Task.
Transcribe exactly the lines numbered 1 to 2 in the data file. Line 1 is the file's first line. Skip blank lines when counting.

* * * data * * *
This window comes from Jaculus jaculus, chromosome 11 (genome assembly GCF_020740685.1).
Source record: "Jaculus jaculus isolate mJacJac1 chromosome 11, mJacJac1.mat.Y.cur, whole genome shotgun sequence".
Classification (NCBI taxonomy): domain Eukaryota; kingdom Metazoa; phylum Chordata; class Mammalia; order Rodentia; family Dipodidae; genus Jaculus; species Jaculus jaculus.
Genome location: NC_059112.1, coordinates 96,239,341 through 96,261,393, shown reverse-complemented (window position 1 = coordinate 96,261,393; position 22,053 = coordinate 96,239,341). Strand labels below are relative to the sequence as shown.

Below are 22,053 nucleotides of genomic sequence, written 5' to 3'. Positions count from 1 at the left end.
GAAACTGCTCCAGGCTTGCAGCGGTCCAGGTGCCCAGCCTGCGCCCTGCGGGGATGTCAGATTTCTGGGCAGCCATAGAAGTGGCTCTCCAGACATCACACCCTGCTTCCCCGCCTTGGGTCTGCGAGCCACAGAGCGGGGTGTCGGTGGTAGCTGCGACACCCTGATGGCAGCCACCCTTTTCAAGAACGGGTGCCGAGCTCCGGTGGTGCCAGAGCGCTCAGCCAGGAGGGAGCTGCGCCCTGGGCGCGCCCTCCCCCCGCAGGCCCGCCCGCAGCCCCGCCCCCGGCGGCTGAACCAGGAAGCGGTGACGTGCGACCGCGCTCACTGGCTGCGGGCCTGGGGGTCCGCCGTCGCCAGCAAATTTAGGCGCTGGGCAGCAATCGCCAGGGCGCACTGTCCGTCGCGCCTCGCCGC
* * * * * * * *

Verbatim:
This window comes from Jaculus jaculus, chromosome 11 (genome assembly GCF_020740685.1).
Source record: "Jaculus jaculus isolate mJacJac1 chromosome 11, mJacJac1.mat.Y.cur, whole genome shotgun sequence".